Karlsruhe Institute of Technology (KIT ) researchers now present a promising electrolyte class for calcium batteries that has the potential for replacing lithium-ion technology.

Calcium-based batteries promise to reach a high energy density at low manufacturing costs. Using the electrolytes available today, however, has made it impossible so far to charge calcium batteries at room temperature.

Zhirong Zhao-Karger (left) and Zhenyou Li (right) from the POLiS (Post Lithium Storage) Cluster of Excellence succeeded in producing promising electrolytes for calcium batteries. Image Credit: Markus Breig, KIT. Click image for the largest view.

In the Energy & Environmental Science journal, researchers of Karlsruhe Institute of Technology presented a promising electrolyte class, with which room temperature charging will be possible.

Professor Maximilian Fichtner of KIT, Director of the research platform CELEST (Center for Electrochemical Energy Storage Ulm & Karlsruhe) said, “Efficient, large, and low-cost energy storage systems will facilitate nationwide transition to zero-emission mobility and power supply. Today’s predominant lithium-ion technology, however, cannot fulfill this task on a global scale.” CELEST is where calcium batteries and other storage technologies are studied.

“In the medium term, lithium-ion batteries will reach their limits in terms of performance and some of the resources used for their manufacture. This will prevent their future use wherever that would be reasonable for the energy transition. Availability of resources needed for manufacture, such as cobalt, nickel, and lithium, is limited,” he said.

At the Helmholtz Institute Ulm (HIU) established by KIT in cooperation with Ulm University, Fichtner and his team focus on alternative battery technologies instead. These technologies are based on more abundant resources. Calcium is a promising candidate, because it can release and accept two electrons per atom contrary to lithium and because it supplies a voltage similar to that of lithium: “Calcium is the fifth most abundant element in the Earth’s crust. It is distributed homogeneously on Earth and it is safe, non-toxic, and inexpensive,” noted Fichtner.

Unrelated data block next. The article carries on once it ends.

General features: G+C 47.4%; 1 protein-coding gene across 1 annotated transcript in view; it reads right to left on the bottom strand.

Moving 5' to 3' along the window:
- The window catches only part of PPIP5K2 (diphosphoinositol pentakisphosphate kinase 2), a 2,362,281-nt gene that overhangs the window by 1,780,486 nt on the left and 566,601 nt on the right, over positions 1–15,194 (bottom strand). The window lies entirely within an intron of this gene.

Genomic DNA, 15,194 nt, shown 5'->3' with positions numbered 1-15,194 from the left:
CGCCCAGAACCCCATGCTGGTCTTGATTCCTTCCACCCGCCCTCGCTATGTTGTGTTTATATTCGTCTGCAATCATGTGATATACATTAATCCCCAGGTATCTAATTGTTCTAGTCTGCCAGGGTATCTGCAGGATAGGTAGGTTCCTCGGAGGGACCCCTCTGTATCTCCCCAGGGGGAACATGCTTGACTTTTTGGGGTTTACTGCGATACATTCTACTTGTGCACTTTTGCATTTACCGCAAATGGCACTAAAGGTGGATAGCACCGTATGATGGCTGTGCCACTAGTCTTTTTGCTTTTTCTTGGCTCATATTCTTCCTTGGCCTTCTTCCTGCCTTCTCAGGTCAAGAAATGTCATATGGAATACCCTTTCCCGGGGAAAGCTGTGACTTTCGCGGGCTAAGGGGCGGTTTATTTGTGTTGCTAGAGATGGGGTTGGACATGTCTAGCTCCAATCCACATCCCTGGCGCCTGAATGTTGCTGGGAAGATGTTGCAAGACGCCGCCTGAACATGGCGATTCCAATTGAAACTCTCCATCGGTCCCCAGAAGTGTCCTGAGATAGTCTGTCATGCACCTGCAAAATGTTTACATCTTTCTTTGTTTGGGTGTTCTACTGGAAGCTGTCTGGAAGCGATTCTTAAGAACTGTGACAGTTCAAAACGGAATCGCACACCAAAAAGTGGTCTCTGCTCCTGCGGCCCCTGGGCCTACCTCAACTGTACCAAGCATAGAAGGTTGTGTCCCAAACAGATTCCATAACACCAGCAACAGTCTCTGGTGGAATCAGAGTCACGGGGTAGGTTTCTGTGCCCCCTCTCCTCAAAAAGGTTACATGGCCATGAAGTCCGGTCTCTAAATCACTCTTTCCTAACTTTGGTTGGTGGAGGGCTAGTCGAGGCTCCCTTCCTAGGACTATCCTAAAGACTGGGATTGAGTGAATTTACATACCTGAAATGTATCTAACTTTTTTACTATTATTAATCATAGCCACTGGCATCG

So far there has been a big obstacle in calcium battery development: In contrast to the established lithium-ion technology or more recent sodium or magnesium technologies, practicable electrolytes to produce rechargeable calcium batteries have been lacking.

Dr. Zhenyou Li, first author of the study, and Dr. Zhirong Zhao-Karger, who heads the project who are both are working in the POLiS (Post Lithium Storage) Cluster of Excellence of KIT that is embedded in CELEST said, “For a few years now, experimental electrolytes and, hence, prototypes of the calcium battery have been available. But these electrolytes enable charging at temperatures beyond 75 degrees Celsius only and additionally they are susceptible to undesired side reactions.”

The researchers have now succeeded in synthesizing a class of new electrolytes based on special organic calcium salts. These electrolytes enable charging at room temperature. Using the new electrolyte calcium tetrakis[hexafluoroisopropyloxy]borate, the researchers demonstrated feasibility of calcium batteries of high energy density, storage capacity, and quick-charging capability.

Their results have been published in the journal Energy & Environmental Science.

The new class of electrolytes is an important basis for transferring calcium batteries from the laboratory to application. In electric vehicles, mobile electronic devices, and stationary storage systems, they might replace the presently predominating lithium-ion battery one day. But this may take a while: “The new electrolytes are a first important step,” Fichtner emphasized. “There still is a far way to go to the mature calcium battery.”

The future alternatives to lithium ion chemistry continue to add up and improve. One day there will likely be choices both in cost and performance. And lithium ion may not be one of the leaders. For now there is some waiting, good expectations and more better cheaper batteries to look forward to.


2 Comments so far

  1. Gregory Harrison on October 29, 2019 6:40 AM

    New material has been discovered that is capable of increasing the speed of charging and discharging slower than before. So, new experiments are being observed by scientists.

  2. Willard Denesik on November 5, 2019 10:31 AM

    Calcium has potential in a number of areas, but struggles in finding a way to move electricity through an electrolyte.

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